Comments for House Appropriations Public Hearing
May 24, 2010
Louisa Warren, NC Justice Center
I’m Louisa Warren with the North Carolina Justice Center. I am also here as a member of Together NC.
First I want to thank you for taking a balanced approach last session when you were facing a staggering budget shortfall.
As you move forward with crafting another difficult budget, we urge you to take both a short-view and a long-view.
Taking the short-view means attending to the urgent economic crisis at hand and preserving the state services that directly assist those struggling families hardest hit by the recession.
At the same time, take a forward-looking approach. Avoid quick fixes that ignore the fundamental root of the fiscal crisis we’re facing—our outdated and volatile revenue system.
To that end, we present you with two lists. Three good ideas we’ve seen in the Governor’s and Senate’s budgets and three ideas we urge you to reconsider.
The good. We believe it’s responsible and economically beneficial to:
1. Support adult workers who need re-training and new skills to compete in today’s economy by fully funding Community College enrollment.
2. Ensure that low-income children and adults have access to quality and affordable health coverage by expanding NC Health Choice and maintaining funding for Medicaid services such as dental coverage.
3. Provide access to safe and affordable housing to low-income families by maintaining funding for the Housing Trust Fund.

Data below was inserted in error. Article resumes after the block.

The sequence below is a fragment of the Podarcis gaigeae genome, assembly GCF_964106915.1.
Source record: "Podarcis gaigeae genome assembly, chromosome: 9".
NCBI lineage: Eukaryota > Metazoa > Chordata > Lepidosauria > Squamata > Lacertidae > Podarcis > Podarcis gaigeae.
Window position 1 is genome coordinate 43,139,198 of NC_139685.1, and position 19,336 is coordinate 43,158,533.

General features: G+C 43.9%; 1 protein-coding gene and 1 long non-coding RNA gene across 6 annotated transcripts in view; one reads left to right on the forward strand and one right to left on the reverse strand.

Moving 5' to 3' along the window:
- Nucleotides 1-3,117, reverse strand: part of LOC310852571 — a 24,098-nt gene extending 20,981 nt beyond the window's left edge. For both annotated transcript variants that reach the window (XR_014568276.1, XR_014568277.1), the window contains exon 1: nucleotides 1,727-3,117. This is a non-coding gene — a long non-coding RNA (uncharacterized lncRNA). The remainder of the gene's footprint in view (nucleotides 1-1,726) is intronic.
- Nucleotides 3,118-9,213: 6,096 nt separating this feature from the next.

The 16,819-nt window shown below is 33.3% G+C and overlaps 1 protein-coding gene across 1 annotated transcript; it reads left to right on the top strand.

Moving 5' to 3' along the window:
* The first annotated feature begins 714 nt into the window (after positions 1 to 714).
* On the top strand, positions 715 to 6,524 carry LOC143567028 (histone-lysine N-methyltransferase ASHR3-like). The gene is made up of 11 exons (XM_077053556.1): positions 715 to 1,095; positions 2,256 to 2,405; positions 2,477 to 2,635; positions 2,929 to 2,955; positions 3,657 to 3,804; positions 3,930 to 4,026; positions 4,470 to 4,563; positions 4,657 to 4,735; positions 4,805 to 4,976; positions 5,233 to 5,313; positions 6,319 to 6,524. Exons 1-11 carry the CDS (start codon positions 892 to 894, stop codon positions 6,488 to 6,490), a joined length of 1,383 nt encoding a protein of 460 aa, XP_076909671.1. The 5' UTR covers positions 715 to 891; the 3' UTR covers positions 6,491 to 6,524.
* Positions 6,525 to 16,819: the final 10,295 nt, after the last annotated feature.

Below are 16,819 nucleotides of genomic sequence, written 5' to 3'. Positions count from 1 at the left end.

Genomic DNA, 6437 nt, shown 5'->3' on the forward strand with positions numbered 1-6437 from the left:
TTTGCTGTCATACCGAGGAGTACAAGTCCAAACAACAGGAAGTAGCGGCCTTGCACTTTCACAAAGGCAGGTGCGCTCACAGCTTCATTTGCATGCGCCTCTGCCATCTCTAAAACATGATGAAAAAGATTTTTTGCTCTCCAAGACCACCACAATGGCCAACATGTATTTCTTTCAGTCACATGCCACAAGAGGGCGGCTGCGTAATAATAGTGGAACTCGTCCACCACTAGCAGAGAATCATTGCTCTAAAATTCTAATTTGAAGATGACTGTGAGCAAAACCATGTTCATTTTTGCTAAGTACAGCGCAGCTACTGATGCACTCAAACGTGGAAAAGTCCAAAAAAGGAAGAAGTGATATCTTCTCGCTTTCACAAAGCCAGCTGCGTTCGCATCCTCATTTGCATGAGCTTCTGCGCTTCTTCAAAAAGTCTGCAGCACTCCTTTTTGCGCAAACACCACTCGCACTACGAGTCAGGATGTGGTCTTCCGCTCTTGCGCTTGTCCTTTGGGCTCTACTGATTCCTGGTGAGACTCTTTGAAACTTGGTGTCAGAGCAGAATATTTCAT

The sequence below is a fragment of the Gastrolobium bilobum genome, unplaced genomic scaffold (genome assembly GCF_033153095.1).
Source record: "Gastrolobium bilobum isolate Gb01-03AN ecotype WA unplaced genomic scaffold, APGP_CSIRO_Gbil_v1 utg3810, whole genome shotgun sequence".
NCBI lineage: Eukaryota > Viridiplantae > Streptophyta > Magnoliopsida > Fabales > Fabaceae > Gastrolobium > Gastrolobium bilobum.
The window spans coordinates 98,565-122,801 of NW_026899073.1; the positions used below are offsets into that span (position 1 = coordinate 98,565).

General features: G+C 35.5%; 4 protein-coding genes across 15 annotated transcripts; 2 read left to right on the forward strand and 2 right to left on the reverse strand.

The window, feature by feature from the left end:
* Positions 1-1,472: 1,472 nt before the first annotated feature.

Now, three things we urge you to reconsider. We believe it’s irresponsible to North Carolina’s working families and our economy to support:
1. Misguided tax cuts and regressive and punitive fee increases that sacrifice precious state revenue, don’t create jobs, and target the very populations that need assistance, not fees.
2. Disproportionate cuts to early childhood programs such as More at Four and Smart Start, which will result in short-term job cuts and long-term consequences to the academic achievement and future of all North Carolina children.
3. Harming programs that aid at-risk students, reduce the achievement gap, and support strong public schools in general. Specifically, we are concerned with the elimination of the Dropout Prevention Grants and cuts to the Disadvantaged Supplement Student Fund, as well as the overall harmful cuts to local school districts.
In sum, we urge you to prioritize the critical investments that help struggling families meet their basic needs while paying for these investments with stable, fair-minded, and responsible revenue sources.